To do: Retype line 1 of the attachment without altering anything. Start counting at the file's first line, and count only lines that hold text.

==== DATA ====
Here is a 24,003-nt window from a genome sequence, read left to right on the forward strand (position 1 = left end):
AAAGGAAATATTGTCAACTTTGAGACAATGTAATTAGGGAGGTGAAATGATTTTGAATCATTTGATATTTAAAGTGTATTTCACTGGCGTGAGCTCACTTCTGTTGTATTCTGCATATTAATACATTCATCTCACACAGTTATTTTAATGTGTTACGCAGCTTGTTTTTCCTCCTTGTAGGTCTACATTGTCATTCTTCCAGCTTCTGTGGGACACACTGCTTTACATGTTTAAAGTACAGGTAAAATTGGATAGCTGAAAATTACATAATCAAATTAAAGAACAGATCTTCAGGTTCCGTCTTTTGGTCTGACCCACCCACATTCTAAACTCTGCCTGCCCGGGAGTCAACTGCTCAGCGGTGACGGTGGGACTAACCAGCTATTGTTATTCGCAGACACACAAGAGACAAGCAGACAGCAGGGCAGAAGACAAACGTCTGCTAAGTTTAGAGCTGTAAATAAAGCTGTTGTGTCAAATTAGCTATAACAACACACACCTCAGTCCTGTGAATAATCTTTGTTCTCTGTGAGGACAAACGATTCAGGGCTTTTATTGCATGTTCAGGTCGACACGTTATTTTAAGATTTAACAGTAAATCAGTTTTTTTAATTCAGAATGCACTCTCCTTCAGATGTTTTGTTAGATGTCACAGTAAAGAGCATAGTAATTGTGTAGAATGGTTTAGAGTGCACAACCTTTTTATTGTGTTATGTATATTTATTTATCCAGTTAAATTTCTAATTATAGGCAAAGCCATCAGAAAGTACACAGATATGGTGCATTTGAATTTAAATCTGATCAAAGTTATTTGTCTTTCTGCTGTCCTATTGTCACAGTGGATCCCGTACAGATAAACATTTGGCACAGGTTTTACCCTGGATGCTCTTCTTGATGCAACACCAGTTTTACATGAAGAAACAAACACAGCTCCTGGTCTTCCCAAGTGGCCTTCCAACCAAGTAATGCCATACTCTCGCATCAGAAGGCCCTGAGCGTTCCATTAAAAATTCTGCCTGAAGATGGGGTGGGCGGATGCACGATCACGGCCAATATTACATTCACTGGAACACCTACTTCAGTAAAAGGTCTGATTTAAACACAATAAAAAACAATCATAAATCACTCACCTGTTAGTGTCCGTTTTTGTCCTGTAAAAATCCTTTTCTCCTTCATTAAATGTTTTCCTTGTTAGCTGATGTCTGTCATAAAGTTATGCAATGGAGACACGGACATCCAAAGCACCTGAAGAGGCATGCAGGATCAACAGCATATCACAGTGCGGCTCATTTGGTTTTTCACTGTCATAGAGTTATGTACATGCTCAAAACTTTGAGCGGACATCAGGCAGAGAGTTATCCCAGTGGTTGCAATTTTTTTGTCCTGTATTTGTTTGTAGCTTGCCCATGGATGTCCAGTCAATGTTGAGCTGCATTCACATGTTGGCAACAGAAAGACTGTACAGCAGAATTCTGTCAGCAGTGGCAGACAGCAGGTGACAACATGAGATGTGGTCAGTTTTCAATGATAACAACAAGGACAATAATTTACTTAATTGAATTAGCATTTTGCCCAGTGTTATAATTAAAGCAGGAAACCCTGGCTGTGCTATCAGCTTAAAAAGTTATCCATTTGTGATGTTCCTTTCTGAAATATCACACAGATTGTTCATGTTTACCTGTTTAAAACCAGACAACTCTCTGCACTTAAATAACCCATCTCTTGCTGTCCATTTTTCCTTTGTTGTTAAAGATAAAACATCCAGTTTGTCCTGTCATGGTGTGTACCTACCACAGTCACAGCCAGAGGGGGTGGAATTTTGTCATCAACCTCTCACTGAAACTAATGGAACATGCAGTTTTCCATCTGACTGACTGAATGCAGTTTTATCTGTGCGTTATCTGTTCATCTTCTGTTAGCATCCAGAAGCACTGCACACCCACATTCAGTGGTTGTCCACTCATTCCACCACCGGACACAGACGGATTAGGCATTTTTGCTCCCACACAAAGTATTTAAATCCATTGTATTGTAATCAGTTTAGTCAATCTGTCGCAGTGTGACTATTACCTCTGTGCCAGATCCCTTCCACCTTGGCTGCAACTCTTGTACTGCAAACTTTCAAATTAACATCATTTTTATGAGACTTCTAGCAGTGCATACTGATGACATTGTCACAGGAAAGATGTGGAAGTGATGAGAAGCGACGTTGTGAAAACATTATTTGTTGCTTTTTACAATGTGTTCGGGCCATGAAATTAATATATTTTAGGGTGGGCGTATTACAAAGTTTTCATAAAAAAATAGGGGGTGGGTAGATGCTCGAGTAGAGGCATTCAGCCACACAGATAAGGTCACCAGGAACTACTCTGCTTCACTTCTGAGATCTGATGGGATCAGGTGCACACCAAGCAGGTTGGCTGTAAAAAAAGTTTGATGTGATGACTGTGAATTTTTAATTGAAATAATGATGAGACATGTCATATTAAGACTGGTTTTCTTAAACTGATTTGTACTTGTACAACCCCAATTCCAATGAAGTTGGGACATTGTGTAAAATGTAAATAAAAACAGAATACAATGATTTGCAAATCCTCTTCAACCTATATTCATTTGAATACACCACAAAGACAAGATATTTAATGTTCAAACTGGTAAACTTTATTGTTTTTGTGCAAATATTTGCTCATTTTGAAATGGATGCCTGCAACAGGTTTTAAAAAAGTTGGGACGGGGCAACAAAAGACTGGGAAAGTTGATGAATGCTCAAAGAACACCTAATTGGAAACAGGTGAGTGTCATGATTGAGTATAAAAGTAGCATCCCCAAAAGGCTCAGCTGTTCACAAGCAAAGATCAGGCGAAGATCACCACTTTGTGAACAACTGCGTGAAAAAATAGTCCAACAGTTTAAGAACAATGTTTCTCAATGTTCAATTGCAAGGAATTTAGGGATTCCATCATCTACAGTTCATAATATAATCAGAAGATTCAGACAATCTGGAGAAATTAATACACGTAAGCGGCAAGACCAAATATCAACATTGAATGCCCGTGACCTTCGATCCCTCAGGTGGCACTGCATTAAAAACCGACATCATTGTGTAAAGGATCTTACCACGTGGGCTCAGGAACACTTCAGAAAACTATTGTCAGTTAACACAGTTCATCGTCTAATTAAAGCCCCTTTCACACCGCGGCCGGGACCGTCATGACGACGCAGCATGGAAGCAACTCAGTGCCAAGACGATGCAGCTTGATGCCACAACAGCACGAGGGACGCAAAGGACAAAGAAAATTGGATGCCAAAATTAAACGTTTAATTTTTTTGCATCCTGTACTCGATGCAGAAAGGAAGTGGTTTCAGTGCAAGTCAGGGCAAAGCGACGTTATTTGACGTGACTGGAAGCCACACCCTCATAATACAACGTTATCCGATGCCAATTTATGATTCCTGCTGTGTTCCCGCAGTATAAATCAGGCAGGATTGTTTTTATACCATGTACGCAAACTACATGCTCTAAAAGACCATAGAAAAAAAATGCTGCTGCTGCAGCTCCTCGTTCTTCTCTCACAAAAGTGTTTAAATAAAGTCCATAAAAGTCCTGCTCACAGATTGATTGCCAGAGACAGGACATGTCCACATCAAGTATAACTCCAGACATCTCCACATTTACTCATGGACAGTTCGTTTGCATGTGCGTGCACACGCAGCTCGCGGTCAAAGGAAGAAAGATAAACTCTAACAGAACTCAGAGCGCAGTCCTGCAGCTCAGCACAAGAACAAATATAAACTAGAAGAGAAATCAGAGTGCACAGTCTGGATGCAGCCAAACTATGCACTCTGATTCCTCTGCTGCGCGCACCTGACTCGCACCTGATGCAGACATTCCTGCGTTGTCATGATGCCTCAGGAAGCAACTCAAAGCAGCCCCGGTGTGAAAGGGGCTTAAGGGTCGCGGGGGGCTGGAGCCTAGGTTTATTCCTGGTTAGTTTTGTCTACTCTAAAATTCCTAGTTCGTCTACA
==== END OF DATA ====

Here is a 24,003-nt window from a genome sequence, read left to right on the forward strand (position 1 = left end):